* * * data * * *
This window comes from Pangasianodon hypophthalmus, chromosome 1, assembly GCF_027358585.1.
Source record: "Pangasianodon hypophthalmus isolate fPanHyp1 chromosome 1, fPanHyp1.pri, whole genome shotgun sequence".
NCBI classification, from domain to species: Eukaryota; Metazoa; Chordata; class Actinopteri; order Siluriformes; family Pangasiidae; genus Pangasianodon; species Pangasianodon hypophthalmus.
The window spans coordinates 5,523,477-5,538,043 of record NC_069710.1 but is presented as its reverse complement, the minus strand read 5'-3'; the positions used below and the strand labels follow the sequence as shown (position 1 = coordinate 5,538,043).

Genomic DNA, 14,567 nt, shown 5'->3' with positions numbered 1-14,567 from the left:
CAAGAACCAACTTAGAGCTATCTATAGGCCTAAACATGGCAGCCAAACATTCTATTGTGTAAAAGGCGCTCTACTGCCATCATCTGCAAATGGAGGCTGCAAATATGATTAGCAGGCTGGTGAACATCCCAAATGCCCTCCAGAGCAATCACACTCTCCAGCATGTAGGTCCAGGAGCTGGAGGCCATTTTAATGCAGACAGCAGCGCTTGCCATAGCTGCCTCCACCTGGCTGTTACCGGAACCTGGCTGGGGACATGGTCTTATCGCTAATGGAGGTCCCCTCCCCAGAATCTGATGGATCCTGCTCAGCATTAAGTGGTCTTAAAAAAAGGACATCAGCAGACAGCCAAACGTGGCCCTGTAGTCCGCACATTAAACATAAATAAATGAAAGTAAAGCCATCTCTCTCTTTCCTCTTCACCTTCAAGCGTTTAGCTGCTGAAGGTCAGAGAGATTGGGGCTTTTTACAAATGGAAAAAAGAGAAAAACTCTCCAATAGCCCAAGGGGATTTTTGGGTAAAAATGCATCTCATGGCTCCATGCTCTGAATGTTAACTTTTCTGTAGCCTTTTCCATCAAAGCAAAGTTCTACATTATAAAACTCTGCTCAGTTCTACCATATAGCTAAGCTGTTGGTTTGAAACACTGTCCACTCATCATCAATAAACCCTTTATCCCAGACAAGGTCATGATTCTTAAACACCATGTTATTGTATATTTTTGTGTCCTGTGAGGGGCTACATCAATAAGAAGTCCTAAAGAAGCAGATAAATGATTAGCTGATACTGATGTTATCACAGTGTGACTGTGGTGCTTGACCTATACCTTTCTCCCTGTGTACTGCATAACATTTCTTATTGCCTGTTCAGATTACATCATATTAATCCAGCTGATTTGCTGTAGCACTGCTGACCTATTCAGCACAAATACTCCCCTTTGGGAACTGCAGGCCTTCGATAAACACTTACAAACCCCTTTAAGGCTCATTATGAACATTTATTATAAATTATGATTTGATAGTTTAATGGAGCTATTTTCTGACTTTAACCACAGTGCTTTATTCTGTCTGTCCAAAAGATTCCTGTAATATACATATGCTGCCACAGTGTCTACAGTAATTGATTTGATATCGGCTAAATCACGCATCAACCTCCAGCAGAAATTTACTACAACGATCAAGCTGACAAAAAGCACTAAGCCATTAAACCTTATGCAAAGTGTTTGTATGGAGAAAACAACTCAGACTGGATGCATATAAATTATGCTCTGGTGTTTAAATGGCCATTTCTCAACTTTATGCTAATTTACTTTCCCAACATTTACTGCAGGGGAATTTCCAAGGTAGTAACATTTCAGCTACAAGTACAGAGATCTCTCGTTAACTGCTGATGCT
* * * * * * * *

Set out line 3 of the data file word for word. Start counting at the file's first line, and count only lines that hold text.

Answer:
NCBI classification, from domain to species: Eukaryota; Metazoa; Chordata; class Actinopteri; order Siluriformes; family Pangasiidae; genus Pangasianodon; species Pangasianodon hypophthalmus.